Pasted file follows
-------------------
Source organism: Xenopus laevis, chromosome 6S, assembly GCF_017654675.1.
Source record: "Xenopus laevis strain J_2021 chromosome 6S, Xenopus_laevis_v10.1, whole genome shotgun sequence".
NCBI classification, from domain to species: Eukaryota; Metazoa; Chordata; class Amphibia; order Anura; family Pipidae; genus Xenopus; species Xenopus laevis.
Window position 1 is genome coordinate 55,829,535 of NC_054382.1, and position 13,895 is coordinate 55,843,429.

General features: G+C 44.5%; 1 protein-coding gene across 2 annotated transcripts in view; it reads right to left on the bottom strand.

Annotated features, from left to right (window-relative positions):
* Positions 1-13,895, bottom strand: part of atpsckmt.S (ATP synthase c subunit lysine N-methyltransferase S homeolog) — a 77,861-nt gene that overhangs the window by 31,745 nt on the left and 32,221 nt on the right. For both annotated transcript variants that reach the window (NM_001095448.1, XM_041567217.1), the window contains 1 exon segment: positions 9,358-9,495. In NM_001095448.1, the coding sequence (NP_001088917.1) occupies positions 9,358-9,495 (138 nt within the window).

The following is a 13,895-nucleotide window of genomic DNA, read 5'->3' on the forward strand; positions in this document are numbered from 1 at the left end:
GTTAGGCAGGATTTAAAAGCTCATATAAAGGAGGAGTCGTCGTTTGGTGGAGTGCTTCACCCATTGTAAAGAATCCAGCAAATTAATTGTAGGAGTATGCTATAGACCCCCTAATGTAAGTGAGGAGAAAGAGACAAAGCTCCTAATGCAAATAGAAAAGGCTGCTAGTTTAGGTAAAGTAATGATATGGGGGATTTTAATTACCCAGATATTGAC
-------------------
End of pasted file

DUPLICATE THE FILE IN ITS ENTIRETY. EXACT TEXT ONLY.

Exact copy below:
Source organism: Xenopus laevis, chromosome 6S, assembly GCF_017654675.1.
Source record: "Xenopus laevis strain J_2021 chromosome 6S, Xenopus_laevis_v10.1, whole genome shotgun sequence".
NCBI classification, from domain to species: Eukaryota; Metazoa; Chordata; class Amphibia; order Anura; family Pipidae; genus Xenopus; species Xenopus laevis.
Window position 1 is genome coordinate 55,829,535 of NC_054382.1, and position 13,895 is coordinate 55,843,429.

General features: G+C 44.5%; 1 protein-coding gene across 2 annotated transcripts in view; it reads right to left on the bottom strand.

Annotated features, from left to right (window-relative positions):
* Positions 1-13,895, bottom strand: part of atpsckmt.S (ATP synthase c subunit lysine N-methyltransferase S homeolog) — a 77,861-nt gene that overhangs the window by 31,745 nt on the left and 32,221 nt on the right. For both annotated transcript variants that reach the window (NM_001095448.1, XM_041567217.1), the window contains 1 exon segment: positions 9,358-9,495. In NM_001095448.1, the coding sequence (NP_001088917.1) occupies positions 9,358-9,495 (138 nt within the window).

The following is a 13,895-nucleotide window of genomic DNA, read 5'->3' on the forward strand; positions in this document are numbered from 1 at the left end:
GTTAGGCAGGATTTAAAAGCTCATATAAAGGAGGAGTCGTCGTTTGGTGGAGTGCTTCACCCATTGTAAAGAATCCAGCAAATTAATTGTAGGAGTATGCTATAGACCCCCTAATGTAAGTGAGGAGAAAGAGACAAAGCTCCTAATGCAAATAGAAAAGGCTGCTAGTTTAGGTAAAGTAATGATATGGGGGATTTTAATTACCCAGATATTGAC